The town of Hammanskraal in Gauteng, South Africa is facing a dire situation. You guessed it! They’re amidst a water crisis. With droughts plaguing the area, their main source of water is delivered by tankers only once a week. Some residents have gone without water for weeks at a time, so they’re forced to buy it from people who own boreholes. Paying for water may not sound like a big deal, but for the elderly and unemployed, it often forces them to choose between water or their next meal.

You’re probably asking yourself “Why is Julio rambling about a small town problem in a far away country? Nothing like that will happen where I live.” If you’re thinking along those lines, you’re dwelling in a damn fool’s paradise. Let’s not forget that Flint, Michigan has had a contaminated water issue since 2014.  And maybe you’re not aware that Slovenia is only one of a few countries that declared water a natural right and not a public good.

Don’t get me wrong. I used to be like you. I took my nightly hot showers for granted. You think it’s always going to be there until one day you’re burying cans in the ground and collecting rain water in cups. It seemed like it happened overnight. I lived a somewhat stable life. I was able to get by until the water barons took our H2O and privatized it. They purchased the rights to all bodies of water and made it unobtainable to anyone who wasn’t filthy rich.

When your government is more concerned with collecting money to build walls than making sure citizens have safe drinking water, you’ve got a big problem. If there’s a water shortage in your city and no one’s coming up with a plan of action, you need to be worried because it’s a sure sign that your natural resources are being seen as exploitable goods and your rights as a human being no longer matter. Remember, I’m the future and you’re in grave danger of ending up like me.


Julio Garza


Josh’s warning-“Beware of Nestle!”

Nestle wants to siphon public water and sell it back to you!

I know this may seem a little hard to believe from your perspective and I get that. Really, I do. You’re living in 2019 and natural resources haven’t been completely privatized yet. You get to shower regularly and drink from the faucet, things you take for granted until they’re gone. You can still go fishing in lakes and rivers because they’re not surrounded by barbed wire, but it isn’t going to last!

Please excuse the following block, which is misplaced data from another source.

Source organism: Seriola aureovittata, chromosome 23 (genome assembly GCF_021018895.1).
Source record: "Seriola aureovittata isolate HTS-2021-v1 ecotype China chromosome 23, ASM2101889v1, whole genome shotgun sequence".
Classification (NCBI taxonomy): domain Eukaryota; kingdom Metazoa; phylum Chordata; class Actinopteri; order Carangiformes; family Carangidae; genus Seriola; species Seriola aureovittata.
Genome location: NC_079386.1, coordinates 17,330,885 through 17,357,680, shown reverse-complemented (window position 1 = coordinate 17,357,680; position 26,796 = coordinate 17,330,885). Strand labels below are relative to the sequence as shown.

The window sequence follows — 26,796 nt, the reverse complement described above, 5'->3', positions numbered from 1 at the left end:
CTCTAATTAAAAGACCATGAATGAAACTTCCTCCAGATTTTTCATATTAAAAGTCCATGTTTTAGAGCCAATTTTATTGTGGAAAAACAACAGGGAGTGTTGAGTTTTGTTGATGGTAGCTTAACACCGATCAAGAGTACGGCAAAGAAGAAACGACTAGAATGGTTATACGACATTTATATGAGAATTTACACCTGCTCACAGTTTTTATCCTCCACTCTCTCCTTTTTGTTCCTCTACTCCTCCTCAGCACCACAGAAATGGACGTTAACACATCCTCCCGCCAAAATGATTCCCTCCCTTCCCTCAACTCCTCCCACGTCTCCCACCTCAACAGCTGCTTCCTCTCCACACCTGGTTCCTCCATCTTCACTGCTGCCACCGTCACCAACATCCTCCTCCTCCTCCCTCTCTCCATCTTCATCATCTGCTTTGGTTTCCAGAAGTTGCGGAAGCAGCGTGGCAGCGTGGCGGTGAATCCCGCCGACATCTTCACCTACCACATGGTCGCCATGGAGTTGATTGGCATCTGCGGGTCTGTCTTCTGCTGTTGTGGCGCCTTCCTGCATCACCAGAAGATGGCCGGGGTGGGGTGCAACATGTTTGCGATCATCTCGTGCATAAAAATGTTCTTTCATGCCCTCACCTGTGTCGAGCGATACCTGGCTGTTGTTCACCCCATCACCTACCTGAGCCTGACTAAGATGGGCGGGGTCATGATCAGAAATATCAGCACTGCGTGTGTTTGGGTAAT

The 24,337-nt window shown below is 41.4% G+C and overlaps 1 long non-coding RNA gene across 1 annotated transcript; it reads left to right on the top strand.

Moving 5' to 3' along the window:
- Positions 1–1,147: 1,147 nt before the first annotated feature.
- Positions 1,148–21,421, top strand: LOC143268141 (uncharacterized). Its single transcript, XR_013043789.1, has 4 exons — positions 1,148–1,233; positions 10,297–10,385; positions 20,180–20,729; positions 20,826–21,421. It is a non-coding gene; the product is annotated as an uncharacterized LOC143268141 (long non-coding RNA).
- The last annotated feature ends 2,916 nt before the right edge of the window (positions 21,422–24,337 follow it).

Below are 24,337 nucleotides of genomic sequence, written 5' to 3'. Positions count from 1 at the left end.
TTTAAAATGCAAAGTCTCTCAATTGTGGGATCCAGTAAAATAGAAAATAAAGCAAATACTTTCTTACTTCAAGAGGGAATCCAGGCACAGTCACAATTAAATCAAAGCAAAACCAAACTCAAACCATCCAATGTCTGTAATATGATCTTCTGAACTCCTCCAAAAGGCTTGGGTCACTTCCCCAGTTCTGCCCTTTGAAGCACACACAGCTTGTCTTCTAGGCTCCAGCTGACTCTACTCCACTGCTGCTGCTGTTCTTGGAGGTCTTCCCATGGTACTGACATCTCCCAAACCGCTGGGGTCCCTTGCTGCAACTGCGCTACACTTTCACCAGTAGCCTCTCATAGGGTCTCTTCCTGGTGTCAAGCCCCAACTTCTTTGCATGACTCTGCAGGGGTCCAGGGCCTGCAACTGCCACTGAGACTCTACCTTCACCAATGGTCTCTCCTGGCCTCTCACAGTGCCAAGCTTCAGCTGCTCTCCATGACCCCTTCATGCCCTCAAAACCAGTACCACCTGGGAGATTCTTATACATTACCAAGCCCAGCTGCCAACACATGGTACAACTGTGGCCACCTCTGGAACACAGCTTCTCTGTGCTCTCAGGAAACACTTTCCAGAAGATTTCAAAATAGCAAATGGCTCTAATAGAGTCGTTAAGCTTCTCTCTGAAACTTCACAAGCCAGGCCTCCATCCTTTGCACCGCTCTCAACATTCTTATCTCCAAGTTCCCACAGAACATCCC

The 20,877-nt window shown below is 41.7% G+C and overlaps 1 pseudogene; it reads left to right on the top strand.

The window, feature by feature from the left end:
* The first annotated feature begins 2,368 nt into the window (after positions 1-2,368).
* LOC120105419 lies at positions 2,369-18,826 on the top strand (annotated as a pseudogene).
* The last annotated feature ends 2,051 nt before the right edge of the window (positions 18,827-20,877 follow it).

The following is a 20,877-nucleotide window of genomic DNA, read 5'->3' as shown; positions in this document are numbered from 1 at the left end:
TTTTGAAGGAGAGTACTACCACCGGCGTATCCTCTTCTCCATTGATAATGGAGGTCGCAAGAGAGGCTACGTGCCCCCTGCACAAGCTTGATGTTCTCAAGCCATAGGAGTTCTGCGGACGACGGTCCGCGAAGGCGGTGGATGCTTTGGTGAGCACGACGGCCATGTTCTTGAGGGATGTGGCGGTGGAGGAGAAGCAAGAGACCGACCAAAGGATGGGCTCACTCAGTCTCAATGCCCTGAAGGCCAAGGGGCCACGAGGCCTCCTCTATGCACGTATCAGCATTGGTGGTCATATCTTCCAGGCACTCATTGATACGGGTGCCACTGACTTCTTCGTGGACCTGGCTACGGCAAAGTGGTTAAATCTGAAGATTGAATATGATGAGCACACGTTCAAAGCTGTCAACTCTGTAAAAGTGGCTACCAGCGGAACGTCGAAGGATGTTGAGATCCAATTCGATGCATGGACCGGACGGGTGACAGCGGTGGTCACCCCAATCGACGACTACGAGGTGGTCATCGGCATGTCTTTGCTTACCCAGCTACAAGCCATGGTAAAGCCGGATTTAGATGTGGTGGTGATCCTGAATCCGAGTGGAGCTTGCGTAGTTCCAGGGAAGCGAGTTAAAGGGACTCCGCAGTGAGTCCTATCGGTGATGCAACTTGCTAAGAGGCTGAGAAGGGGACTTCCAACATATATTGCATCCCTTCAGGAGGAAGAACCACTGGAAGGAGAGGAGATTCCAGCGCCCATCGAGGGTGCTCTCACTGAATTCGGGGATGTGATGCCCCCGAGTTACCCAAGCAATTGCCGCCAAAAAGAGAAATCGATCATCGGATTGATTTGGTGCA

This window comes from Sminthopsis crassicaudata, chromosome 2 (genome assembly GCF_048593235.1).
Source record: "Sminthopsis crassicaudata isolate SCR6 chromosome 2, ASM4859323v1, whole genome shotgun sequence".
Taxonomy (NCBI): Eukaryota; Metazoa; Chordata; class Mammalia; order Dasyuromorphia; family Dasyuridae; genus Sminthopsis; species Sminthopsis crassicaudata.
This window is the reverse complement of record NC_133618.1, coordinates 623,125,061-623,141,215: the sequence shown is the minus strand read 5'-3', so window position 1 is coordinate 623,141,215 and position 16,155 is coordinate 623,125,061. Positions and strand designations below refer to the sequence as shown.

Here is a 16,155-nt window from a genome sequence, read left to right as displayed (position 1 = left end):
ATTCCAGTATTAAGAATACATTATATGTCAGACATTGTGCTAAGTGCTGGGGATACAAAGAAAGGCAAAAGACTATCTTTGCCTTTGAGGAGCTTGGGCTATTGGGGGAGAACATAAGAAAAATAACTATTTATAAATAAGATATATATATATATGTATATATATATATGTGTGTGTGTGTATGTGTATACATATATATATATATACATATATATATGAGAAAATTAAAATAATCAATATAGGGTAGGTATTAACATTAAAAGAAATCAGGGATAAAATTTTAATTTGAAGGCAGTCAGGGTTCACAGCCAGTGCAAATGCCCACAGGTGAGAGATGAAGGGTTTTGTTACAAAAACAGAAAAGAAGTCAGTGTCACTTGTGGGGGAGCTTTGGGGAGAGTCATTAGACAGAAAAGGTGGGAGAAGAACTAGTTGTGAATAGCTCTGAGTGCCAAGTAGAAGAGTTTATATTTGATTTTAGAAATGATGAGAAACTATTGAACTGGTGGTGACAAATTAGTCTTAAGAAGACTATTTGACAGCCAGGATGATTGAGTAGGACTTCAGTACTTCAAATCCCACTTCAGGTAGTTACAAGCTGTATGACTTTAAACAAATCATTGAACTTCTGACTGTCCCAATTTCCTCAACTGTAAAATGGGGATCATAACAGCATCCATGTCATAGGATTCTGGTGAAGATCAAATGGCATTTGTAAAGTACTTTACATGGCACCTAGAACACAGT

I’m from the future, the 2040’s to be more precise and one thing you need to realize is that a deadly snow storm starts with a single flake. Nestle has recently laid plans to plunder 1.1 million gallons of water a day from Ginnie Springs in Florida. The purpose? To take this publicly owned water and sell it back to the public.

Not only is this a double punch to the wallet because the restoration of Ginnie Springs was funded with taxpayer money after it was damaged from dumping, but it could also harm the ecosystem. There are several species of turtles that nest along the riverbanks. So, this billion dollar corporation apparently believes that citizens should purchase the water they already own when they’ve already paid to restore this source of  water.

Believe me when I say this won’t stop here. Some of these giant corporations act like they own the world and everything in it. I was once a normal guy like you. I had a 9 to 5 job, a beautiful wife, and a nice home. I blinked one day and I was living in a shack in the middle of the desert, burying cans in the ground for water and hunting snakes. Take my advice and prepare yourself and stand up for yourself. Let your voice be heard!


Joshua Wyman